With the storage lakes falling fast, it got me thinking about other ‘dry year’ events we’ve experienced, which really helps to put the present, and the market, into context.
By Greg Sise, May 28, 2017
I was privileged to speak at the Energy Management Association of NZ (EMANZ) annual conference in Wellington last week and showed how market reforms over the last two decades, and now the Internet, are working together to disrupt the retail electricity market.
By Greg Sise, May 26, 2017
After a long period of low spot prices and low volatility in spot prices, hydro storage lakes are emptying out and it’s a timely reminder that the hydro situation can change very quickly. But it raises the question: when spot prices start to rise, should I stay on a spot pricing plan, or should I switch to a fixed price plan?
By Greg Sise, May 5, 2017
The charges for delivery of electricity (a.k.a. lines charges) include the cost of providing local networks and the transmission grid, and are published by local network companies, typically from 1 April for the year ahead. Now that the dust has settled from the most recent round of price adjustments, let’s take a look at what’s happening to line charges in major centres around the country.
By Greg Sise, April 24, 2017
I was once again privileged to speak at NZWEA’s annual conference held in Wellington last week, updating some aspects from 2016 and posing a paradox for 2017.
By Greg Sise, March 27, 2017
Our Price Path is a forecast of electricity spot prices at over 200 nodes on the national grid. The latest version was released last week and covers the period from April 2018 to March 2033.
By Greg Sise, March 17, 2017
Provisional prices spiked over $100 in the North Island as a filter outage on the HVDC link and reserves being in short supply caused large price separation between the islands.
By Greg Sise, March 16, 2017
Spot prices remained subdued yesterday even while storage is falling, but futures prices are responding to the low SI inflows and falling storage.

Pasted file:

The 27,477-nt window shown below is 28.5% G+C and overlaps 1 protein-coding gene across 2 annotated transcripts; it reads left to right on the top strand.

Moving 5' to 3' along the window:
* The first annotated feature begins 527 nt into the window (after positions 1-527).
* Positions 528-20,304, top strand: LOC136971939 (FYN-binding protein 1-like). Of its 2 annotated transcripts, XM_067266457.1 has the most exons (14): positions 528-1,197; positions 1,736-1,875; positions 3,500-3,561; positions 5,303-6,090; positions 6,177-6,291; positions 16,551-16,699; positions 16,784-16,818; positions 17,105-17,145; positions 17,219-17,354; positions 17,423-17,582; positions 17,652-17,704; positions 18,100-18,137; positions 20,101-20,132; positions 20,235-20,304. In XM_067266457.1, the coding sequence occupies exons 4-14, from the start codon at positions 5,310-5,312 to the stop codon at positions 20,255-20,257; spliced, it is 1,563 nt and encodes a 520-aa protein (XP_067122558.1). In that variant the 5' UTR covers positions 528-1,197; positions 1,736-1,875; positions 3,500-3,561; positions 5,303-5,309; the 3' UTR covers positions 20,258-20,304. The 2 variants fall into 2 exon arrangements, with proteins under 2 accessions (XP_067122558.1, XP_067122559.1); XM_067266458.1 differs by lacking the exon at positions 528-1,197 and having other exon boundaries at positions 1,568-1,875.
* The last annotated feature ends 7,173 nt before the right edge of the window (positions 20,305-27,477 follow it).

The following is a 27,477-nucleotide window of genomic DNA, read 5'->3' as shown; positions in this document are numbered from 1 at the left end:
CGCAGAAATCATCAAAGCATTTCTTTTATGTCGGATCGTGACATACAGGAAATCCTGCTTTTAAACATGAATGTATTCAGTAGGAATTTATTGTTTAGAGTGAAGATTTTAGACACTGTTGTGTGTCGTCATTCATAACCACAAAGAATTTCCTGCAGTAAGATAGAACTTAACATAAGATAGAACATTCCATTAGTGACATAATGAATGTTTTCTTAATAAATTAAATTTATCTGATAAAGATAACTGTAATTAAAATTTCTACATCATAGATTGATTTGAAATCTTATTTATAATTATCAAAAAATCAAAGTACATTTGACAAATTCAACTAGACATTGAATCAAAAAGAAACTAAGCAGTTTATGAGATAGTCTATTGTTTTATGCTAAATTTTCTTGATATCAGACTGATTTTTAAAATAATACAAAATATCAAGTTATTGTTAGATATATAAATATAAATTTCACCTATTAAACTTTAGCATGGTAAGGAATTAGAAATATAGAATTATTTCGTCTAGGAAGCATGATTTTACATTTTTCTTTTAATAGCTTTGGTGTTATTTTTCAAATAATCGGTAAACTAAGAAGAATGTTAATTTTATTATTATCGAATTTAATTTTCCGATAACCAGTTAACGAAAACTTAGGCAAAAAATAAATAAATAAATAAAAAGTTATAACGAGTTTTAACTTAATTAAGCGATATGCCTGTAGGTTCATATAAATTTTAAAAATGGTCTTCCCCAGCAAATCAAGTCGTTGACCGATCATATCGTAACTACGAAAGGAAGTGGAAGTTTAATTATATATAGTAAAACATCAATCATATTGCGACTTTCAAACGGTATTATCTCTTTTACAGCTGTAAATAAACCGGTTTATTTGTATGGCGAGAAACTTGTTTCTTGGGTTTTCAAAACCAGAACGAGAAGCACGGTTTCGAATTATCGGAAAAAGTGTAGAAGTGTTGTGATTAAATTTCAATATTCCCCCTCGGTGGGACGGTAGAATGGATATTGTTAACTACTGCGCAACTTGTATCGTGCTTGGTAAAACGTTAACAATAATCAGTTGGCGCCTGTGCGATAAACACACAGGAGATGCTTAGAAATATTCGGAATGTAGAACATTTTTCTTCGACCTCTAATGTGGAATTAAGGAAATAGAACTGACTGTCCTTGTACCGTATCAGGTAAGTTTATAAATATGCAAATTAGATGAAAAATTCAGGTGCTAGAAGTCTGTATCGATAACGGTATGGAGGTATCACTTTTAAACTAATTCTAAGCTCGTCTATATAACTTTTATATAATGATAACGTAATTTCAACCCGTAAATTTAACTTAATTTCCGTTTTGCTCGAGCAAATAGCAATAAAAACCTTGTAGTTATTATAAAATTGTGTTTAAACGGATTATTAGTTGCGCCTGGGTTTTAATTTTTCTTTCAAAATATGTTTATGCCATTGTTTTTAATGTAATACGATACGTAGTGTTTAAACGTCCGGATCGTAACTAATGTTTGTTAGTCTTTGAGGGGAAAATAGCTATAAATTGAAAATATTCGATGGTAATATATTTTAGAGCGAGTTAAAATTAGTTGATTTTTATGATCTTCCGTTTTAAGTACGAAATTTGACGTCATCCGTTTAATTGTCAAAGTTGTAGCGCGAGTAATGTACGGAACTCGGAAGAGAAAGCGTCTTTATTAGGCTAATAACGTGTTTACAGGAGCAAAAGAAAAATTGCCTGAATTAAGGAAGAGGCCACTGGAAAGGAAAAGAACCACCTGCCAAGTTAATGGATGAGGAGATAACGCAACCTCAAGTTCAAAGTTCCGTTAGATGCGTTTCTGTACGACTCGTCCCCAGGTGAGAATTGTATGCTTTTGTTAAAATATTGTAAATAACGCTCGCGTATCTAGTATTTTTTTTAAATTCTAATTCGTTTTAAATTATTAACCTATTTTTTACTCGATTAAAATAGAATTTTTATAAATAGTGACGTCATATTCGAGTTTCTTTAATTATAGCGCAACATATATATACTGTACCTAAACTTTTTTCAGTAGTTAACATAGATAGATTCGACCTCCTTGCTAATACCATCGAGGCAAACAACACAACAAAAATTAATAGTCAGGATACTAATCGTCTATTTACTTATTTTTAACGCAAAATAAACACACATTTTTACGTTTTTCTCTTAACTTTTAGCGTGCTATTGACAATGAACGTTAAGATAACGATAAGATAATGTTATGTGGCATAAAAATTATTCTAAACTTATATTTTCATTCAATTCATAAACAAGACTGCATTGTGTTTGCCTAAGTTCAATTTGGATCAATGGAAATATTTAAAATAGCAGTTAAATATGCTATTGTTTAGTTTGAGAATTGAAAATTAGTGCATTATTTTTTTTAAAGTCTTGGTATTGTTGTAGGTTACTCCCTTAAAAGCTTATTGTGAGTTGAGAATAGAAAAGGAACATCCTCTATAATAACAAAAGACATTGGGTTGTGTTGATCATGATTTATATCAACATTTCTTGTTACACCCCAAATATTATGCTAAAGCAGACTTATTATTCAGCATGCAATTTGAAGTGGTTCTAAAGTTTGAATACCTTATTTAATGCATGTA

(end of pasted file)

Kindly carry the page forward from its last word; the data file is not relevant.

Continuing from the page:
By Greg Sise, March 6, 2017
What drives electricity prices? Demand? Fuel costs? Losses? Transmission constraints? Carbon costs? The cost of new generation? Inflows? Well they all have an impact to a certain degree. The time frames vary but the answer in the long run is surprising, especially given that we are currently running at over 80% renewable generation.
By Greg Sise, February 26, 2017
One of the many challenges for anyone forecasting electricity spot prices, as Energy Link has done since first trading in 1996, is that some key factors affecting spot prices are fundamentally unpredictable in the short to medium term: inflows to the hydro lakes are a case in point.
By Greg Sise, February 5, 2017
Over the last 20 years, spot prices in the electricity market were highly volatile. But 2016 will be remembered as one of the least volatile years on record.
By Greg Sise, December 22, 2016
This week we released our latest quarterly Price Path, a long term forecast of spot prices, to our subscribers. 2016 has indeed been an uneventful year on the spot market, a function of a warm winter and lots of rain for generation and for pastures. However, the last quarter delivered up some very significant news on the gas front.
By Greg Sise, November 17, 2016
The 10th annual Symposium of the Otago Energy Research Centre (OERC) was held in Dunedin on 10th and 11th November. I presented at the conference, and Fergus Bevin-McCrimmon gave a presentation of the results of his research on the efficiency of electricity futures markets. Energy Link was very pleased to sponsor the prize for the best student presentation, won by PhD candidate Paul Crane for his presentation titled “Helping Support Energy Management Systems at the University of Otago”.
By Greg Sise, October 13, 2016
This is the third and final post in a series which draws on research undertaken in collaboration with the Department of Accountancy and Finance at the University of Otago. In the first post, we looked at evidence for premia in electricity futures prices. In the second post we found some surprising drivers of premia observed in futures prices. In this post we look at liquidity in the futures market, how it has evolved, and what developments or events caused it to change.
By Greg Sise, September 21, 2016
Yesterday we released our latest quarterly Price Path, a long term forecast of spot prices, to our subscribers. It was an uneventful quarter since publishing our last Price Path update in July, but this update included some significant revisions of probabilities on extreme scenarios, and a large section on the viability of the thermal fleet.By Greg Sise, 21 September 2016